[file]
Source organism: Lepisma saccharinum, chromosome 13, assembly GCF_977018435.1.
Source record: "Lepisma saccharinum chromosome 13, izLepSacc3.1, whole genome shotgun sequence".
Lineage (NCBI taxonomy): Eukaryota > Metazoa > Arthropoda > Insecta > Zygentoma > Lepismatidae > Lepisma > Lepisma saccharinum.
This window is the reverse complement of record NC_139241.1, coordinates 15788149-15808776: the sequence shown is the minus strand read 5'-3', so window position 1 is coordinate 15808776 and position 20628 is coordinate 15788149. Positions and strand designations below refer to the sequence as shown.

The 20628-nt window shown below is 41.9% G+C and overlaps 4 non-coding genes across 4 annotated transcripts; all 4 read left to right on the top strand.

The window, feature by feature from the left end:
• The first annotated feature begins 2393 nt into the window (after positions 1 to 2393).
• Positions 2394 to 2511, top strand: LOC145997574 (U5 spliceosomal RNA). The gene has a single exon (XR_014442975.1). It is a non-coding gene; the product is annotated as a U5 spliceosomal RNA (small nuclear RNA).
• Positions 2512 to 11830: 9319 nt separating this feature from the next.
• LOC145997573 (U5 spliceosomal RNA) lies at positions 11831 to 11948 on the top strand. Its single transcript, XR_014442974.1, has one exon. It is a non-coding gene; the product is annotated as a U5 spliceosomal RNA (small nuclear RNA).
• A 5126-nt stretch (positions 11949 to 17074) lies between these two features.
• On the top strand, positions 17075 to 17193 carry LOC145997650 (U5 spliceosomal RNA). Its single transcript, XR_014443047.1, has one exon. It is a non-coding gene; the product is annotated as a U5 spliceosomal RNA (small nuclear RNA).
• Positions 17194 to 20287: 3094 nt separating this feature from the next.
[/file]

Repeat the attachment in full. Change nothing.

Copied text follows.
Source organism: Lepisma saccharinum, chromosome 13, assembly GCF_977018435.1.
Source record: "Lepisma saccharinum chromosome 13, izLepSacc3.1, whole genome shotgun sequence".
Lineage (NCBI taxonomy): Eukaryota > Metazoa > Arthropoda > Insecta > Zygentoma > Lepismatidae > Lepisma > Lepisma saccharinum.
This window is the reverse complement of record NC_139241.1, coordinates 15788149-15808776: the sequence shown is the minus strand read 5'-3', so window position 1 is coordinate 15808776 and position 20628 is coordinate 15788149. Positions and strand designations below refer to the sequence as shown.

The 20628-nt window shown below is 41.9% G+C and overlaps 4 non-coding genes across 4 annotated transcripts; all 4 read left to right on the top strand.

The window, feature by feature from the left end:
• The first annotated feature begins 2393 nt into the window (after positions 1 to 2393).
• Positions 2394 to 2511, top strand: LOC145997574 (U5 spliceosomal RNA). The gene has a single exon (XR_014442975.1). It is a non-coding gene; the product is annotated as a U5 spliceosomal RNA (small nuclear RNA).
• Positions 2512 to 11830: 9319 nt separating this feature from the next.
• LOC145997573 (U5 spliceosomal RNA) lies at positions 11831 to 11948 on the top strand. Its single transcript, XR_014442974.1, has one exon. It is a non-coding gene; the product is annotated as a U5 spliceosomal RNA (small nuclear RNA).
• A 5126-nt stretch (positions 11949 to 17074) lies between these two features.
• On the top strand, positions 17075 to 17193 carry LOC145997650 (U5 spliceosomal RNA). Its single transcript, XR_014443047.1, has one exon. It is a non-coding gene; the product is annotated as a U5 spliceosomal RNA (small nuclear RNA).
• Positions 17194 to 20287: 3094 nt separating this feature from the next.